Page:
Glendale and Tempe: A tale of two Super Bowl sites

Glendale and Tempe might be less than 30 miles apart, but the two Arizona cities are as different as the AFC and NFC. One common bond: each has hosted a Super Bowl within a 20-minute drive from Arizona's capital city.

In both cases, Phoenix was the mecca for the Super Bowl events, except the game itself.

"The spread-out Super Bowls are always tricky," said NFL Media columnist Michael Silver, who covered both games. "The perfect Super Bowl site is set in the centralized place, where there's a good ground zero."

That would be New Orleans, Silver said, but this is the desert.

The experience provided by the two towns are like night and day. You want nightlife? Head to Tempe and bustling Mill Avenue. You want ample parking and a state-of-the-art stadium? Head to Glendale and laid-back Westgate.

Tempe hosted Super Bowl XXX in 1996 in a 40-year-old college stadium with few amenities at the game itself. Parties were plentiful, but parking was a nightmare. Tempe passed the torch to Glendale in 2008, and its shiny new, two-year-old, barrel-cactus shaped dome for Super Bowl XLII.

University of Phoenix Stadium, home of the Arizona Cardinals, is in the middle of cotton fields and the desert with limited nightlife activity, but will make its encore performance as home to Super Bowl XLIX.

The adjacent Westgate complex opened months after the stadium was erected. The freeway into the stadium was built prior, providing convenient access and ample parking. Within walking distance, Westgate features bars, shops and restaurants, but they are limited.

By contrast, Tempe is a college town with a college-town, not NFL, feel. Also, Sun Devil Stadium was squeezed between two hills, limiting parking. However, Mill Avenue is a two-mile stretch from Tempe Town Lake to the Arizona State University campus and houses some of the best bars, clubs and restaurants the area has to offer. It's less than a mile from Sun Devil Stadium and a frequent stop before and after games.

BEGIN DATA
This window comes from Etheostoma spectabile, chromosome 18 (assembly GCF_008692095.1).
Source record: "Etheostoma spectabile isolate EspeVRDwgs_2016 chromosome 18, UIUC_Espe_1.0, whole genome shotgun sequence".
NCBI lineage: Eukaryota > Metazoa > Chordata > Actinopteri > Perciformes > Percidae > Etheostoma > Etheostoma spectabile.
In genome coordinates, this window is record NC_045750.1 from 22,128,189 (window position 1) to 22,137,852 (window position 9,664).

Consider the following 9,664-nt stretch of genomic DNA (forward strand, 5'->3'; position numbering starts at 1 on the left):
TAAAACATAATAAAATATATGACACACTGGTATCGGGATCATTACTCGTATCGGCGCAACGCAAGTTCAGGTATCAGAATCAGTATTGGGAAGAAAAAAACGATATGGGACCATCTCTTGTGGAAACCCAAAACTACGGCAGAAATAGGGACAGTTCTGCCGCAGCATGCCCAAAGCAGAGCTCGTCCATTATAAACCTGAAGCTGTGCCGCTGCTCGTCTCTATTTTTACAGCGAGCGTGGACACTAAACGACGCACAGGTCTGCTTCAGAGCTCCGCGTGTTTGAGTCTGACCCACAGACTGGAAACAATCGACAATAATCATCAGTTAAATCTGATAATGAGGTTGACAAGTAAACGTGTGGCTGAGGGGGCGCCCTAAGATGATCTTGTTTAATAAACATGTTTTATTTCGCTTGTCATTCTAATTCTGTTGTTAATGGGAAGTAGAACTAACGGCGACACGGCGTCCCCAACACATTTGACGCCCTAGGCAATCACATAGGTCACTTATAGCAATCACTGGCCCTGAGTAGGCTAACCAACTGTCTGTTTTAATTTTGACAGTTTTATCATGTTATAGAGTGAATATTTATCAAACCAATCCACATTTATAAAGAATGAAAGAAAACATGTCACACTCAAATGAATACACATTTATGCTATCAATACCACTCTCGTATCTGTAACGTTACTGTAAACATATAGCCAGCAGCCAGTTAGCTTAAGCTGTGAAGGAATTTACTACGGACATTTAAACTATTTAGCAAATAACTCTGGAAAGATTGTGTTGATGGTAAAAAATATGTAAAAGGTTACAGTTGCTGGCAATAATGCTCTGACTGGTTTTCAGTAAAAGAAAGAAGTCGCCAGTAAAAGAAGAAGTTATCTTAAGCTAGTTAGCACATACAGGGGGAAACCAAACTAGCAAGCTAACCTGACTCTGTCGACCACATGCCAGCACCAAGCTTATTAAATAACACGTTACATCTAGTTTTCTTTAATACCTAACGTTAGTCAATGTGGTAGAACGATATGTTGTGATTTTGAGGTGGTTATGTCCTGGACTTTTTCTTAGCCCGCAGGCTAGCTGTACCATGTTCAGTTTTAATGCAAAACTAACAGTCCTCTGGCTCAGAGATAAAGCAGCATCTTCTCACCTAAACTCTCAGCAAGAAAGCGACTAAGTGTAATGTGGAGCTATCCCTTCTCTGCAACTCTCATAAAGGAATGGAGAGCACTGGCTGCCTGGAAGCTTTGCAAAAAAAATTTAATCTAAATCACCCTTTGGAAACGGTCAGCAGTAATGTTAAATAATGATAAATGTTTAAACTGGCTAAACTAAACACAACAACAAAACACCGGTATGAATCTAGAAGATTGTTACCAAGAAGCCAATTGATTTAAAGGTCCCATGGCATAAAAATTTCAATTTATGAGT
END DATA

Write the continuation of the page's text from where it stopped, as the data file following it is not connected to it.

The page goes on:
While it's alive for ASU games, Super Bowl XXX was different. Mike Holland was an ASU student and sold pizzas at the game. He said even with the Dallas Cowboys and Pittsburgh Steelers playing, the "corporate" crowd's energy lacked.

"I was watching the crowd probably as much I was watching the game," Holland said. "I didn't see the excitement level I see in today's NFL."

Nonetheless, Tempe was alive before and after the game. Silver welcomed the move to Glendale, which is much more accommodating to fans.

"You traded stadium and atmosphere for everything else that is important about a stadium," Silver said.

To some, it doesn't matter where the game is played in the Phoenix area. It's once a year, said Brad Cesmat, CEO of Sports360AZ, and people will drive whatever distance they need to in order to attend.

"If the event is big enough, and it's unique enough, I don't think the location is that big of a deal," Cesmat said.

Twenty-two different stadiums have hosted the 48 Super Bowls, from Super Bowl I at the Los Angeles Memorial Coliseum to last season's game at MetLife Stadium in New Jersey.

That number won't increase with Super Bowl XLIX at University of Phoenix Stadium -- a friendlier venue than Sun Devil Stadium.

"Sun Devil Stadium is completely substandard to host a Super Bowl after the first one," Cesmat said. "It did a nice job back when they had the first one, the second one was great. This one I think will be even better."

Justin Emerson is a student in Arizona State University's Walter Cronkite School of Journalism and Mass Communication. The Cronkite School has partnered with NFL Media to provide content for superbowl.com.

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